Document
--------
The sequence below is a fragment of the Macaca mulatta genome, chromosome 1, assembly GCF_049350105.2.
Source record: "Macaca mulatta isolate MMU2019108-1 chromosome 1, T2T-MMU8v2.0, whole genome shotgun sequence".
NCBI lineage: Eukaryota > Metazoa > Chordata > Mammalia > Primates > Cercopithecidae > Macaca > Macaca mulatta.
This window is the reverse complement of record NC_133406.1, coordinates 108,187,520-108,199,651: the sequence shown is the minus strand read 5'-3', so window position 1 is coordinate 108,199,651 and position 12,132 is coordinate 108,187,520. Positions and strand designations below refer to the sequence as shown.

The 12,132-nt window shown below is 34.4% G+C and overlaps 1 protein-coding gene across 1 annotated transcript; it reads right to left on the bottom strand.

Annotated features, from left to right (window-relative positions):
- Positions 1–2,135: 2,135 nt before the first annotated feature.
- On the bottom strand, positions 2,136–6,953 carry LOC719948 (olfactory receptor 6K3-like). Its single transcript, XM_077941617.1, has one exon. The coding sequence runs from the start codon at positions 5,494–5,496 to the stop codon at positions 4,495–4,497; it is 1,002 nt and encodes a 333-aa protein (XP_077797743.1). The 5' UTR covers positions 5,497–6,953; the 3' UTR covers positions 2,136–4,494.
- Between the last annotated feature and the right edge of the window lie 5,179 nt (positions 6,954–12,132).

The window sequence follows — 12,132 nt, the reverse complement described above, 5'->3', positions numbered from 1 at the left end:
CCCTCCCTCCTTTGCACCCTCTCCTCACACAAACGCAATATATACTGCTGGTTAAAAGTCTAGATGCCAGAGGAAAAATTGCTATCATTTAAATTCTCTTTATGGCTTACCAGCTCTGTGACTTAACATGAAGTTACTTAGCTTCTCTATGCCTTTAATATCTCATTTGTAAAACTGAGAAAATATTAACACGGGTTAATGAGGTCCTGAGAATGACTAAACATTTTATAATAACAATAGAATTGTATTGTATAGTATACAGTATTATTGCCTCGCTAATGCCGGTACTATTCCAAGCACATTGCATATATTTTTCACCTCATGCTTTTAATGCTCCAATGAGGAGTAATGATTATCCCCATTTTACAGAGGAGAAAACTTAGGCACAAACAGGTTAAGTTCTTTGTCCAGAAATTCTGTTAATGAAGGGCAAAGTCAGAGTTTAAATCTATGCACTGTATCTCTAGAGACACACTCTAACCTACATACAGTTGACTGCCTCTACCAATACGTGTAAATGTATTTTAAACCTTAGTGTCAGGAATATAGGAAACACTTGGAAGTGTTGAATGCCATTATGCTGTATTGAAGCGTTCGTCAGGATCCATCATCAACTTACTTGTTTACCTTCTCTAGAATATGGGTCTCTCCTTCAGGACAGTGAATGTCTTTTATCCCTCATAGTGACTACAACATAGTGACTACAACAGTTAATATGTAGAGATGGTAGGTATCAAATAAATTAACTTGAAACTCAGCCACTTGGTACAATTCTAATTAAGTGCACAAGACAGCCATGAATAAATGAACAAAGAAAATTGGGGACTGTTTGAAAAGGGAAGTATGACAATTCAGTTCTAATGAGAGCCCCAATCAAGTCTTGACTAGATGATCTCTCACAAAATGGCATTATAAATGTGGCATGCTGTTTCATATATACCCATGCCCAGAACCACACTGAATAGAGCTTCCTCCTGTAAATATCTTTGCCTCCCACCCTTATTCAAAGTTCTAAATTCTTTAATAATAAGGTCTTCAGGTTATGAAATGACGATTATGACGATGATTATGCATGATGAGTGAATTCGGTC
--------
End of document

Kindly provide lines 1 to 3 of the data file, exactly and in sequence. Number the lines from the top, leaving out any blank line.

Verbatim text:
The sequence below is a fragment of the Macaca mulatta genome, chromosome 1, assembly GCF_049350105.2.
Source record: "Macaca mulatta isolate MMU2019108-1 chromosome 1, T2T-MMU8v2.0, whole genome shotgun sequence".
NCBI lineage: Eukaryota > Metazoa > Chordata > Mammalia > Primates > Cercopithecidae > Macaca > Macaca mulatta.